At this point in time, the best guess is that new manager David Moyes will make a 4-4-1-1 his side's primary shape. This is based on him using this shape almost exclusively at Everton and former United manager Sir Alex Ferguson using a similar system as his preferred one during his 26+ year reign at Old Trafford. If Thiago is to join United, he likely will be tasked with being a creative No.8 that has license to drive forward while Michael Carrick keeps things calm in behind him in a No.6 role.

Thiago isn't a physical presence by any means but he is energetic and willing to get stuck-in. His positioning could be a concern initially due to him being more familiar with Barcelona's and Spain's midfield structure, however, the physicality of the Premier League shouldn't be overwhelming. Carrick, too, will presumably be aware of when to be cautious of his forward ventures by being aware of Thiago's whereabouts.

If the Spaniard were to become more comfortable with the system and the organic movements within it, then United could see a midfield more fluid than at anytime in the Ferguson era. The thought of the passing triangles between Carrick, Thiago, and Kagawa is mouth-watering and with this supplemented by the versatile nature of many of United's attackers (i.e. Robin van Persie, Danny Welbeck, Wilfried Zaha, Ashley Young, and possibly Nani and Wayne Rooney) ,the side could be irresistible at times.

Moyes, at heart, appears to be a reactive manager. Perhaps though, he'll be less so with such a talented squad like United's. Or perhaps not. In the past decade, even Ferguson, who fundamentally had an attack-minded ethos, became pragmatic and reactive at times, particularly in 'big' domestic and European ties. Moyes could adopt a similar pattern of approaches.

If the Scot wants to add more steel and structure to his midfield in 'big' games, he could go for a 4-3-3 (in possession)/4-5-1 (out of possession) system. Ferguson's 4-3-3/4-5-1, who was heavily influenced by former assistant Carlos Queiroz, tilted his midfield slightly different than other '4-3-3's. Barcelona staggers theirs as previously described while the shape of other's typically more resembles a 4-1-2-3 (e.g. Jose Mourinho's Chelsea). Ferguson's generally had two deep central-midfielders in front of the back four while a more advanced midfielder supported the front three -- perhaps this shape could be described as a 4-2-1-3. If Moyes wants to adopt a similar shape as Ferguson's 4-3-3/4-5-1, or even one more staggered in 'big' games, he could use Thiago as the creative and driving player that supports a front three.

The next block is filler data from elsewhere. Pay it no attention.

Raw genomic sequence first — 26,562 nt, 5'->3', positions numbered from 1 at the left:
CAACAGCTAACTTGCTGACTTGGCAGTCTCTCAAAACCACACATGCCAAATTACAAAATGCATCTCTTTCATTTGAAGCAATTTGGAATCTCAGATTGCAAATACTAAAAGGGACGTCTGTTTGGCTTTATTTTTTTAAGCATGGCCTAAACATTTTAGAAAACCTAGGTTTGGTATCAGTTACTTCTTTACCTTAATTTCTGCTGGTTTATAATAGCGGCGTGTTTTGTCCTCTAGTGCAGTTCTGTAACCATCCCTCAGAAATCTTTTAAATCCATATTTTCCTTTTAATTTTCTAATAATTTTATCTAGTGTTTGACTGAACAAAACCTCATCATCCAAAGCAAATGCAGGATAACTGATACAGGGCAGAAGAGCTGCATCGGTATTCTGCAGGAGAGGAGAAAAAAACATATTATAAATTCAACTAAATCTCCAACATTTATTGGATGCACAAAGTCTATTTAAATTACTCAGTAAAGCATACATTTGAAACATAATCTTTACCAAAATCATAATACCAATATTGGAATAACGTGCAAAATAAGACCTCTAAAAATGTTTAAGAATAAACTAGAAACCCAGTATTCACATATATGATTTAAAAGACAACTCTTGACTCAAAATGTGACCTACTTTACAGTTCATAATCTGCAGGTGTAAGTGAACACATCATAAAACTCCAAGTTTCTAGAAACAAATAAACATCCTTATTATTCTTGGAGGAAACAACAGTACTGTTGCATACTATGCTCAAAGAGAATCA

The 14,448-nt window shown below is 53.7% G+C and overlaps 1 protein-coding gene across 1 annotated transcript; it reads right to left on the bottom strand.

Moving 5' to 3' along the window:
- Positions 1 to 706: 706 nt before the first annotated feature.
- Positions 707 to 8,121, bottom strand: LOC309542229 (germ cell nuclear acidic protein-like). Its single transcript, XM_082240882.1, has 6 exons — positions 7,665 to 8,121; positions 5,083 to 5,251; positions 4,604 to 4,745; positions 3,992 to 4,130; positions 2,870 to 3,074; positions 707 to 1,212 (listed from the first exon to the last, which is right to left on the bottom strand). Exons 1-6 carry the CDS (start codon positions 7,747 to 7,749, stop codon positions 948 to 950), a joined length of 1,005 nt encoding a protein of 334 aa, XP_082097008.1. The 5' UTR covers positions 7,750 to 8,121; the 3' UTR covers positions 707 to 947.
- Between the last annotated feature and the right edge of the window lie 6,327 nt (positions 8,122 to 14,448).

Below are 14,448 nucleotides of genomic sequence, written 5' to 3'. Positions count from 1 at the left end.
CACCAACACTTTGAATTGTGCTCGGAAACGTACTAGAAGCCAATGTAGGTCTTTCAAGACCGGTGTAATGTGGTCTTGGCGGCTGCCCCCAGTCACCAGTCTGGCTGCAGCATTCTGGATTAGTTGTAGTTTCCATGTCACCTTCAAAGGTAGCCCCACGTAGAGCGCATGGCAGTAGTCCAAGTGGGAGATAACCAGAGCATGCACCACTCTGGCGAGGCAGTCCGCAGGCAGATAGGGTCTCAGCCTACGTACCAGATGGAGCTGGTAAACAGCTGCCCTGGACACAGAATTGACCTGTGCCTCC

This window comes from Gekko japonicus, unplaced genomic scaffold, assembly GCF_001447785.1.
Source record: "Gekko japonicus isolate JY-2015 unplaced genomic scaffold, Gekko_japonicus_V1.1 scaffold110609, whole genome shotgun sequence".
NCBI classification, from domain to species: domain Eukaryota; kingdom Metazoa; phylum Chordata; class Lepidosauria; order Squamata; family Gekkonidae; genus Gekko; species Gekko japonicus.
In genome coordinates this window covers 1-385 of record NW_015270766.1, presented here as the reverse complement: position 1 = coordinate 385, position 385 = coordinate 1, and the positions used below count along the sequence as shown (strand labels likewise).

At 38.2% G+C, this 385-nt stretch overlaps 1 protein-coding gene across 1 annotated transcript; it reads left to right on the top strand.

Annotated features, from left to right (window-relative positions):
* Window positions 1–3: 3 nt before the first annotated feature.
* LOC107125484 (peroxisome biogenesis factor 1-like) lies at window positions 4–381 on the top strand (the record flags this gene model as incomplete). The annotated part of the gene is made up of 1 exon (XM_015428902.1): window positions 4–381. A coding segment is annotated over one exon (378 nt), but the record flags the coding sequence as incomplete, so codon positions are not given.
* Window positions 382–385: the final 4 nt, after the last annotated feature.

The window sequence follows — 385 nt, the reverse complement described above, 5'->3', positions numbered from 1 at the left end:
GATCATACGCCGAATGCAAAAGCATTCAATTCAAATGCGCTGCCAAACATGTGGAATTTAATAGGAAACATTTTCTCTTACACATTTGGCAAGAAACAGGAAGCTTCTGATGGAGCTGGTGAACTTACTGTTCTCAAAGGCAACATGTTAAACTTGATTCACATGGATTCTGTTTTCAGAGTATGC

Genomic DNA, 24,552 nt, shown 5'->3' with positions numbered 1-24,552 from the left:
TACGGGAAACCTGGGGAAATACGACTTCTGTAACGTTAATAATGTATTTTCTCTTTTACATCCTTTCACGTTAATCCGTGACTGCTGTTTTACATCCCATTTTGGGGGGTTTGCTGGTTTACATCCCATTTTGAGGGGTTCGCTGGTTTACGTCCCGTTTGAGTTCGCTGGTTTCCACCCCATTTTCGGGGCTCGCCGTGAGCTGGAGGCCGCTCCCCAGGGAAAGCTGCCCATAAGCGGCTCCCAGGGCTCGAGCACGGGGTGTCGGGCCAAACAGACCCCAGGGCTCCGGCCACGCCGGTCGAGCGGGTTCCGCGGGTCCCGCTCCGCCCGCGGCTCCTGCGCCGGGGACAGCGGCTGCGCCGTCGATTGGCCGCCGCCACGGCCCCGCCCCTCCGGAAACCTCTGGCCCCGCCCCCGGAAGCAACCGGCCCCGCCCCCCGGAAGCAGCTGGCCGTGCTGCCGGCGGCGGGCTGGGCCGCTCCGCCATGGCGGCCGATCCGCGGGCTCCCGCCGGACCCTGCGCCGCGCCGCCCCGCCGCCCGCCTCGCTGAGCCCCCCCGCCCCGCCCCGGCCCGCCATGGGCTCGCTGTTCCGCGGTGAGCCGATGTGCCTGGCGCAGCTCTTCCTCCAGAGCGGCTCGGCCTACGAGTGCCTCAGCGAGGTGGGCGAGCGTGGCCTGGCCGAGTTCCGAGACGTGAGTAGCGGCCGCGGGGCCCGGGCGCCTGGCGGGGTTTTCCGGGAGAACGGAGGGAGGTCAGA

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Theoretically, a combative player like Phil Jones could join Thiago and Carrick in this scenario or an energetic and passing player like Tom Cleverley could fit in as well. Kagawa being deployed on the left in attack, in similar nature to the way he's deployed for Japan, could help link the midfield and attack in a fluid nature. This would be well supplemented by the likes of van Persie, Welbeck and Zaha in attack.

The signing of Robin van Persie was brilliant, and he arguably gave United the needed injection of genius that Eric Cantona provided in his first season. However, a player like Thiago -- a young player with obvious and world-class talent that just screams out at you-- appears to be an appropriate player to be Moyes' first major signing and (hopefully) the start of another successful managerial era.